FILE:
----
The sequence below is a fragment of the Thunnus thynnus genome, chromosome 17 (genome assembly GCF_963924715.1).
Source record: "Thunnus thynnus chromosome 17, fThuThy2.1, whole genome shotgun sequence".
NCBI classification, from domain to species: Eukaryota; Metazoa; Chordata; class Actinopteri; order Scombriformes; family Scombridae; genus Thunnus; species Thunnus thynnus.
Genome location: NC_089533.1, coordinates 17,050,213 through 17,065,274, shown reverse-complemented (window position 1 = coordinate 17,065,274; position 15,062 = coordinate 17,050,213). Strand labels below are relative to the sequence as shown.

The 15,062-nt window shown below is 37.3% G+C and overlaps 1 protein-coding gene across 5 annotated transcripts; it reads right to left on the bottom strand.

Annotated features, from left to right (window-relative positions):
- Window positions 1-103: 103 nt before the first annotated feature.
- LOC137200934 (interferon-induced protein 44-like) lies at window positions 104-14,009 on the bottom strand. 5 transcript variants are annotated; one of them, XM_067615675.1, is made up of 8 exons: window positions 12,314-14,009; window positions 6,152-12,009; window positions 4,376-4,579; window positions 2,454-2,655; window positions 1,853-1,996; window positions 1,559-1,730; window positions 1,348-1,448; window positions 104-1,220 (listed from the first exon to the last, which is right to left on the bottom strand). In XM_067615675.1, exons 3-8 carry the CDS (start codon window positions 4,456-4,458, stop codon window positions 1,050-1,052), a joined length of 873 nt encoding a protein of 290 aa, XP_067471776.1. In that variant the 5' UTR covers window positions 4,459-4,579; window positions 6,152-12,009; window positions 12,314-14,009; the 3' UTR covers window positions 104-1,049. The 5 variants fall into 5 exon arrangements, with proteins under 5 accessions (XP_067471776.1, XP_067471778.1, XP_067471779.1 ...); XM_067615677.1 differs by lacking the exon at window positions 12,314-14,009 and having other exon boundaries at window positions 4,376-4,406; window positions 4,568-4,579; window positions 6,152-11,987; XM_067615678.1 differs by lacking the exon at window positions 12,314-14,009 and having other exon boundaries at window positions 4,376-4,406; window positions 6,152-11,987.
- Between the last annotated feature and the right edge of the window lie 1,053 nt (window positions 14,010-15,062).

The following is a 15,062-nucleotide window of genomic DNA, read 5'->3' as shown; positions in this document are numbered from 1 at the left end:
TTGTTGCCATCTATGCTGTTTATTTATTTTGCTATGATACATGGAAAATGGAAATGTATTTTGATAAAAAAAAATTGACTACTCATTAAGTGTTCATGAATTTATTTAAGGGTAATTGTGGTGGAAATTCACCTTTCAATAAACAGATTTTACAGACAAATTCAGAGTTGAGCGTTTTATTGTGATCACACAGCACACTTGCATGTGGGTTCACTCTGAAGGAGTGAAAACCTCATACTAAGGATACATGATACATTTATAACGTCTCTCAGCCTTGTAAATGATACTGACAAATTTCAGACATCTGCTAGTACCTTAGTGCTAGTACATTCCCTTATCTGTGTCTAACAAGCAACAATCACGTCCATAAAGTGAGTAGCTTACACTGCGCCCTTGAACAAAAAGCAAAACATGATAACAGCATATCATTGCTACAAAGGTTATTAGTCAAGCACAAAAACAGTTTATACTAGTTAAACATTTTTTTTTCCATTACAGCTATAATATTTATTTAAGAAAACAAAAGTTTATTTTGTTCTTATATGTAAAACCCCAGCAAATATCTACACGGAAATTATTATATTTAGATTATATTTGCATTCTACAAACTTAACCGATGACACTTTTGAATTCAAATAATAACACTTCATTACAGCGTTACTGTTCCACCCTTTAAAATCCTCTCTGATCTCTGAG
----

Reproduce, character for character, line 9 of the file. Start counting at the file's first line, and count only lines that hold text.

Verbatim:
- Between the last annotated feature and the right edge of the window lie 1,053 nt (window positions 14,010-15,062).